Papers, photographs and the effects of Captain Julius Morris Green of the Army Dental Corps, relating to his espionage activities on behalf of the British Directorate of Military Intelligence Section 9 (MI9) while a prisoner-of-war at Colditz and other camps in Germany, will be sold at Bonhams
on June 18 in Knightsbridge for £4,000 to £6,000.
The archive consists of 40 autograph coded letters by Green to his parents, John and Clara Green of Dumferline, and a few to his sister Kathleen. The correspondence runs from May 1941 through to 1944, while Green was a prisoner-of-war, at many camps including Oflag IV-C (Colditz Castle), where he was imprisoned in 1944-45, Bau und Arbeits Battalion 21 (Blechhammer), Stalag VIII-B (Lamsdorf), Stalag X-B (Sandbostel), Marlag und Milag Nord (Westertimke ), and Kgf.B.A.B.20 (Heyderbreck).
Being a dentist, he was in an especially good position to carry out such espionage work; as he spent much of his time travelling from camp to camp, treating patients. After the war, he was to present a portion of his papers to the Imperial War Museum.
The letters sometimes read like a caricature of a faulty language manual, and had the German censors employed someone with a native command of English they would have immediately spotted that something untoward was going on, a fact of which (as he tells us in his memoir) Green himself was all too aware. The risks he was running, as a Jewish prisoner-of-war in Nazi hands, hardly bear thinking about. Under the surreal humour of his letters lies horror and quite extraordinary bravery.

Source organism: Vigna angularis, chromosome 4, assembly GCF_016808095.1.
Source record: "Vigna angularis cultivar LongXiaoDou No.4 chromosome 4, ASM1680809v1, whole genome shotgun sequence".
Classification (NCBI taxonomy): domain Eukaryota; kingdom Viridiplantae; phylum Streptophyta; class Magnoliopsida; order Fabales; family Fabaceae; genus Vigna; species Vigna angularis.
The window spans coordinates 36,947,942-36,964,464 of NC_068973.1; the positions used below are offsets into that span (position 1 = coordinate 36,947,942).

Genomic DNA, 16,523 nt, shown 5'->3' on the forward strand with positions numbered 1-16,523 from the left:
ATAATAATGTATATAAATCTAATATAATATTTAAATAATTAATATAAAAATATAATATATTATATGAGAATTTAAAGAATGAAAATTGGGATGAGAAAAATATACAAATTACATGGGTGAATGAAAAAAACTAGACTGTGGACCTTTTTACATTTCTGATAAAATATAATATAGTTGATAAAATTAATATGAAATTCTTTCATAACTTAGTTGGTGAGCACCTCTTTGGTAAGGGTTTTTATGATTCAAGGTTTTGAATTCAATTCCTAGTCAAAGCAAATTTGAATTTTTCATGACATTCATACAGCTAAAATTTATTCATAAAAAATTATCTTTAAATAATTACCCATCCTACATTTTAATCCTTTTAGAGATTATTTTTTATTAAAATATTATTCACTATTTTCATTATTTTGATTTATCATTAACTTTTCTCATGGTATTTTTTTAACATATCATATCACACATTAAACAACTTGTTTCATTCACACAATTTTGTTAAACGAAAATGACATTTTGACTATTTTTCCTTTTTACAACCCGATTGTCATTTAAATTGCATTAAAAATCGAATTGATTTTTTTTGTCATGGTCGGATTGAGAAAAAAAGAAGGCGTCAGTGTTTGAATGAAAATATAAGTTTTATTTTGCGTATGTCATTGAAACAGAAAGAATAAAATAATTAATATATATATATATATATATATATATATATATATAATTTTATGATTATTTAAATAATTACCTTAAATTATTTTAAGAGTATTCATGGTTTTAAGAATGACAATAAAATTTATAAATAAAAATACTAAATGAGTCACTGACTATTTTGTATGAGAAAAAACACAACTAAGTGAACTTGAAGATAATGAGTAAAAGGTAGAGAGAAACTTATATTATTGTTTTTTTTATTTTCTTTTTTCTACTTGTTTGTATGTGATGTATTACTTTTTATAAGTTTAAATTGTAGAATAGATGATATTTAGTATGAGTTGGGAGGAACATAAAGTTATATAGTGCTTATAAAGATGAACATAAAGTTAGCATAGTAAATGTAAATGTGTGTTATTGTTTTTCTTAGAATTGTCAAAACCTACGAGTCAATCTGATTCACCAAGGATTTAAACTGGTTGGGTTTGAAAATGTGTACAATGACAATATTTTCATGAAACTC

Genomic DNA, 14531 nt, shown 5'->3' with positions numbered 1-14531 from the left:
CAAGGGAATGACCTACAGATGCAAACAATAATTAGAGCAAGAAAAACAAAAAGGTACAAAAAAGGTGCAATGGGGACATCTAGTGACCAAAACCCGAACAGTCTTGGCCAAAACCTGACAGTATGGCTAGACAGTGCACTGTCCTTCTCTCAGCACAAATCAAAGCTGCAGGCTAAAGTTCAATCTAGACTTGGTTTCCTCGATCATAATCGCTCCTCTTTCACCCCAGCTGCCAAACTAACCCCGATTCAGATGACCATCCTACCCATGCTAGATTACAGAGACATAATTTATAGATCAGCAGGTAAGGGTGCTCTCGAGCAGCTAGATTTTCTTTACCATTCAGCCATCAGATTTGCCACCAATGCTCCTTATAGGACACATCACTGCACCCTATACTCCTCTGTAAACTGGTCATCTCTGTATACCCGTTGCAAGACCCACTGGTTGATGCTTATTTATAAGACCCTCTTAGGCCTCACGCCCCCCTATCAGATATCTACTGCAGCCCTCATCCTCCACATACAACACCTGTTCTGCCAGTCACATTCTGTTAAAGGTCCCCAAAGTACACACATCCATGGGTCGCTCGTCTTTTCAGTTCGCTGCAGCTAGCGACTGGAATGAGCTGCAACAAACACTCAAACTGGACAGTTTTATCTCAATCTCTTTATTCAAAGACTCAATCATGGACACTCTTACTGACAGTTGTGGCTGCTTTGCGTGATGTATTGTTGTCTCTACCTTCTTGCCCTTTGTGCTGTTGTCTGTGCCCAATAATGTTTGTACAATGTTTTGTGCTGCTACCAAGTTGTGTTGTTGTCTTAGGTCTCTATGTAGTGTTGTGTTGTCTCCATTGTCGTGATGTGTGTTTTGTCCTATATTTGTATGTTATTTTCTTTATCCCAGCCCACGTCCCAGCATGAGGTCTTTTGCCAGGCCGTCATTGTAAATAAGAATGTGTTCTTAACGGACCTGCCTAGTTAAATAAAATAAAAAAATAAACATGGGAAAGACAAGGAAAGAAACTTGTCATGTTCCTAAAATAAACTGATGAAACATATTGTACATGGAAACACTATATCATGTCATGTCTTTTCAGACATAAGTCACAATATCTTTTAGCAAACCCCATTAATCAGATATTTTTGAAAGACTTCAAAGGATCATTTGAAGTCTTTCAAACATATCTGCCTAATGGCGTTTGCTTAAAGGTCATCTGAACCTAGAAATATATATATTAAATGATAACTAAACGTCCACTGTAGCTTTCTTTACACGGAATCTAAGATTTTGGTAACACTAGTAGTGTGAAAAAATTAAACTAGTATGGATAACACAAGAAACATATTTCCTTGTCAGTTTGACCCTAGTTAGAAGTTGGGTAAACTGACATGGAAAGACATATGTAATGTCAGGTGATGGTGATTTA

Julius Morris Green was born in 1912 and spent his early childhood in Killarney where his father had a dental practice. He studied at the Dental School of the Royal College of Surgeons in Edinburgh and was practising in Glasgow when he joined the Territorial Army in 1939, being posted to the 152 (H) Field Ambulance of the 51 Highland Division. He was captured with his brigade at St Valery in June 1941 and spent the remainder of the war in a succession of camps, his misbehaviour meaning that he eventually received the honour of being confined to Oflag IV-C, better known as Colditz.
His far more serious lack of co-operation, for which he would have faced certain death, can be traced back to January 1941, when at Ilag VII (Tittmoning) he was taught the code used to communicate with MI9, the War Office department tasked with aiding resistance fighters in enemy occupied territory and gathering intelligence from British prisoners of war.
In communicating with Green, MI9 usually used the conduit of his parents in Scotland. Round about the time he is trouble with the German authorities and is sent to Colditz, their anxiety is clearly making itself felt, and the operatives of MI9 hasten to reassure them: "Thank you very much for your letter of the 28th March. We quite understand your very natural anxiety regarding your son's intentions, however Capt. Green appears to be a young man of great resource and we think can he relied upon to handle the situation competently... Please try not to worry. We will do everything we can to help from this end and we have great confidence in your son" (31 March 1944).